Customer journey map – the gate to the customer’s heart

de sept. 8, 2019Customer eXperience [en], EN0 comentarii

Customer journey map (CJM) is a methodology that visually illustrates what customers think, feel, see, and talk, but also the employee experience and point of view during the process.

CJM use real client’s profile and the situation to design based on reality. It is recommended to use a negative example as a study case. But if the business is a startup, then a very contrary hypothesis is better to use and improve, to prevent bad experiences after. Persona, meaning a real client or a profile close to reality must include not only statistical data, but also information about social behavior, expectation, beliefs, and verbatim from qualitative internal and external research.  CJMs describe key touchpoints where customers interact with the company.

Take a walk in your customer shoes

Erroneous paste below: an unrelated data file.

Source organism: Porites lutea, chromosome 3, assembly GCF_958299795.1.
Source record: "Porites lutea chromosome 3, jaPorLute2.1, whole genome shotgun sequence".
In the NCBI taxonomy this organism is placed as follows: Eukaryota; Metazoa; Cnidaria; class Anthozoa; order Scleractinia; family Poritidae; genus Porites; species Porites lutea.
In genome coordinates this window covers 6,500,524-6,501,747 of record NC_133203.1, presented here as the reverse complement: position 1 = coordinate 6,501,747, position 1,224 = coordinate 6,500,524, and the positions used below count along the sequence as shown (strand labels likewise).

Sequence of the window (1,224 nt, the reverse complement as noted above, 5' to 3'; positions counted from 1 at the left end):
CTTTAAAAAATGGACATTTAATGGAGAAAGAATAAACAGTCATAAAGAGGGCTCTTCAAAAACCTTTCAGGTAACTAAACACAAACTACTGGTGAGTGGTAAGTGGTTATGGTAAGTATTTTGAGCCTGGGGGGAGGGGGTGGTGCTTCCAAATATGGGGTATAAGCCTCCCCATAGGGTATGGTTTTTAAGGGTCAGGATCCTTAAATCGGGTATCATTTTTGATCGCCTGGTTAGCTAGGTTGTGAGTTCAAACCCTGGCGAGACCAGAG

Defining customer’s emotions and experience along the way, we can identify the spots where the customers’ interaction with the company is challenging or satisfying.  Is confirmed that putting in customer’s shoes first is the best way to increase your business and customers satisfaction. CJMs also identify interactions that are particularly important for the customer and the company. To add emotions when designing a process has a significant impact on finding the key for customers heart.

CRM data and social media reviews may point out the steps where customers cancel service or stop buying. In the opposite, it can be identified the most often moment when customers renew or cross-sell.

After designing the customer experience, is the time to focus on employee journey from process, touchpoints, and emotions perspective. Including in the CJM process, the all departments employee that interact with the clients is ideal because they can provide real feedback from the field.

Managers already know the moments of truth, but they need confirmation. When asked to identify the mission-critical touchpoints for customers, they can boldly and point to the specific moments that matter most.  Often, the front office staff as customer service claims or sales know which steps tend to be hot pain points for customers, and which are not.